On the morning of the third day I was dubiously given out when I was on 104. There was a 50-run partnership for the 4th wicket (between Saleem and Chamodh) and then we lost our way again, losing three quick wickets. In came young Sachin Peiris (15-year-old Wicketkeeper batsman, making his debut) who joined Saleem and built a crucial partnership. During the tea break, when the game was still in the balance, Sachin came up to me (at a time when I was really feeling the pressure and worrying whether all the hard work done during the previous day and the 3rd day will go to waste because of another hiccup) and said, ‘Nirru aiya don’t worry, I’ll be there!’. For a fifteen year old, to have the spirit and courage to speak those words at a time when the team was under pressure, still fighting to get to safety, was absolutely astonishing and when I heard him say those words to me, I couldn’t help but smile back at him and say that I have complete belief in him. It was a moment of immense pride for me as a captain to hear the youngest member of the team speak with such determination and conviction. Saleem kept batting like a rock and made an excellent 165 before being dismissed. Sachin went on to fulfill his promise and made a brilliant fighting half century before we were bowled out for a record score of 411. The same team (my team! And I am damn proud to say so) which was bowled out in just over 33 overs (151 minutes) for 99 ended up scoring 411 , batting for 165.1 overs (644 mins). We held a good Royal bowling attack at bay for almost 11 hours to bat ourselves into a position of real strength. The Royalists were set a target of 198 runs to win. In trying to chase down that score, they lost their way as they lost three important wickets and finally took bad light. We may have not won the match, but for me it was a moral victory, a moral victory worth way more than any other victory.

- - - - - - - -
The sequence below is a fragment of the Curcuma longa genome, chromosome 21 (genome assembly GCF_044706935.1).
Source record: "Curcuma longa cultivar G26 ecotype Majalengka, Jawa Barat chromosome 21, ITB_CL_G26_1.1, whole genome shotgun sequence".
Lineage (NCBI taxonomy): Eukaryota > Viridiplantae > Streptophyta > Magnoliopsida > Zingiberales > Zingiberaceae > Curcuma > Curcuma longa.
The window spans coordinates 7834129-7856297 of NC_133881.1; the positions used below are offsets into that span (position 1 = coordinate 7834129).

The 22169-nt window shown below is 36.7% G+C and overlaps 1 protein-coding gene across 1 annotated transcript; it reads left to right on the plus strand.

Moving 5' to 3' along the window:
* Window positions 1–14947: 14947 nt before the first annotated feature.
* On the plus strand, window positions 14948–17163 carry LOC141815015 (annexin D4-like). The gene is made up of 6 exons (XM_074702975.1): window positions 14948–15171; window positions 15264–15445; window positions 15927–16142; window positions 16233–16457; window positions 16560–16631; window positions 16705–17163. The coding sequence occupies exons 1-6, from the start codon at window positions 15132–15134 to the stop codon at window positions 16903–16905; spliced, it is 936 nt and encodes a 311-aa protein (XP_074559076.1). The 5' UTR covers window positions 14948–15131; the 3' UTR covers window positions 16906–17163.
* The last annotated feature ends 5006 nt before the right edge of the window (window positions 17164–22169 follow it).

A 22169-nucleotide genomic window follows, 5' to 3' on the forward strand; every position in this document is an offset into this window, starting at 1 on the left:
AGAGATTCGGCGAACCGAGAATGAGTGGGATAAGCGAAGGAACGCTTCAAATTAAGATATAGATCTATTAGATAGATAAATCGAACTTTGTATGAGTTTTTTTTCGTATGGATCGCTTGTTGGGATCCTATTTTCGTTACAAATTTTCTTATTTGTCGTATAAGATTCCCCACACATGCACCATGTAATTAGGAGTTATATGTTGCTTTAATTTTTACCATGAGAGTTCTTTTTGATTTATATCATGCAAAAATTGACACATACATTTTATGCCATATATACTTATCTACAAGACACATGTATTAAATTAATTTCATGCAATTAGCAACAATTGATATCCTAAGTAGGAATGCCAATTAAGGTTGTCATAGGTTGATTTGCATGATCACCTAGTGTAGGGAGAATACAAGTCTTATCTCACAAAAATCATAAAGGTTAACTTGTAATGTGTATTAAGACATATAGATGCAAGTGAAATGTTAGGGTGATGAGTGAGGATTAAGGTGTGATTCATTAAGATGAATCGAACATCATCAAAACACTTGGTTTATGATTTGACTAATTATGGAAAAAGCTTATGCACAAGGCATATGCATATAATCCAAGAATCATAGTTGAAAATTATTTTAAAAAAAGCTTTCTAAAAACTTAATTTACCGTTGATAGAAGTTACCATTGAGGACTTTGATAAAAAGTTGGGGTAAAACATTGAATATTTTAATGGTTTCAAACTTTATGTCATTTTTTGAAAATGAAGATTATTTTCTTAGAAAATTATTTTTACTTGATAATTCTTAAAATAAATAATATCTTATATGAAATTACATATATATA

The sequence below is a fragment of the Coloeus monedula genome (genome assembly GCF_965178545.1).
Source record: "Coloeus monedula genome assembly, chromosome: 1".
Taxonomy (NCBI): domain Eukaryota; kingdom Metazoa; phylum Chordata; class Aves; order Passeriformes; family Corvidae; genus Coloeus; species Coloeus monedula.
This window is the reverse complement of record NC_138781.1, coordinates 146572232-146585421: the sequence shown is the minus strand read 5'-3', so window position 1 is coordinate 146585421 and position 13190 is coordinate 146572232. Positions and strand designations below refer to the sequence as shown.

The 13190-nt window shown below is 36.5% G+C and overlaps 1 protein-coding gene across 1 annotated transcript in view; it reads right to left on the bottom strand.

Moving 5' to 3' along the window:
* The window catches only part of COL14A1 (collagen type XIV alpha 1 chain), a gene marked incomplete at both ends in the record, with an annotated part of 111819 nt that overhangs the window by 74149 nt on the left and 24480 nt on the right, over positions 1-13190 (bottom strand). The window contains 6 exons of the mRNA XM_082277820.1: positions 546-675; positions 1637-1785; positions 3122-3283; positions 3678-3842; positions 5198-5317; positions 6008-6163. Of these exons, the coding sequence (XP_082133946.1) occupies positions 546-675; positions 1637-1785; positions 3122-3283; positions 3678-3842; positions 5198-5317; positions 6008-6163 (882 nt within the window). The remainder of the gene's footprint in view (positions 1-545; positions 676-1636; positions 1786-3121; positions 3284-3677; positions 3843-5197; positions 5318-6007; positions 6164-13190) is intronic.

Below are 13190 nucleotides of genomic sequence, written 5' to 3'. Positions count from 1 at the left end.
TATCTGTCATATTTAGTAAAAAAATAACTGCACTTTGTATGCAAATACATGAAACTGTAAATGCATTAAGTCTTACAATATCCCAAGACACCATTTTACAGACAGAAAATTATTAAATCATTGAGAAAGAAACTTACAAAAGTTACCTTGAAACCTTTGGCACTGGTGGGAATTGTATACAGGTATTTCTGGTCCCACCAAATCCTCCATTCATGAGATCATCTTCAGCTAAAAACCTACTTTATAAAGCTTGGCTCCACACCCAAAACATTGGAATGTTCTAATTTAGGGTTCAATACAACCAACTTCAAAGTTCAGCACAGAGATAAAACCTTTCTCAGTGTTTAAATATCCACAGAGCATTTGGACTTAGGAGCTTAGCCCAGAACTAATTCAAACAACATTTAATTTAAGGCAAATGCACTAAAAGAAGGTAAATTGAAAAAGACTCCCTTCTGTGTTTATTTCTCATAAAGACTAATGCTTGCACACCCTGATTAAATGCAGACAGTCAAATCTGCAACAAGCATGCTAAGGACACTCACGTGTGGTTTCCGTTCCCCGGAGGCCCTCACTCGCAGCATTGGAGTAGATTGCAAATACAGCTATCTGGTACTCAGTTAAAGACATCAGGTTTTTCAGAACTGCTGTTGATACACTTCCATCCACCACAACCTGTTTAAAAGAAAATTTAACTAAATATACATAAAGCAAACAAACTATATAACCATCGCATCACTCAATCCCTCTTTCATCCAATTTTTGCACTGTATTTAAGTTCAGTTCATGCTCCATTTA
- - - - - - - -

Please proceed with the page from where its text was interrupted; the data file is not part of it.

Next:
During the match what I felt, just cannot be expressed in words. At the point when we were made to follow on I couldn’t say much to my teammates but the only thing I wanted them to realize was that Thomians don’t simply drop down like nine pins, they are fighters who fight till the very last moment. My teammates responded to this with some sterling performances in the second innings. It was even more special because as senior players, Saleem and myself were able to make centuries and make a solid contribution which laid the platform for the others to build on.
At the end of the match I went to the tents with my teammates and met many Thomians who were virtually in tears. Only then did I realize that my team had done something very special and has made every single member of the Thomian family proud. Nothing of this could have been possible without the help of our coaches namely Mr.Neil Chanmugam, Mr.K.Boralessa, Mr.A.Jayasekere, Mr.S.Samsudeen, our physio Mr.Charith Abeywickrema, and our master in charge Mr.L.De Zoysa.
Eleven of us went into this match as Boys and came out as Men. This great event has taught us that nothing in life is impossible. It showed that Thomian Grit is not something of the past but something that is still very much alive and kicking in every single Thomian.
Most of us, who were part of this epic drama which unfolded, may not end up playing Cricket professionally. What Cricket has taught us and especially the great rivalry between the two greatest academic institutions in our motherland, will transcend the confinements of the boundary rope. What one learns as a Cricketer is easily applicable to various aspects of life. What the eleven of us players and all the others who were involved at the great episode of the Battle of the Blues which took place in 2009 have learnt are the lessons which are directly applicable to life in the greater sense: the ability to persevere and never give up, turn adversity into a favourable situation, draw inspiration from challenges and most importantly work hard in a disciplined manner individually and collectively to achieve the most optimal outcome are some of the prime lessons which this beautiful game of Cricket and especially Cricket at S. Thomas’ has taught me.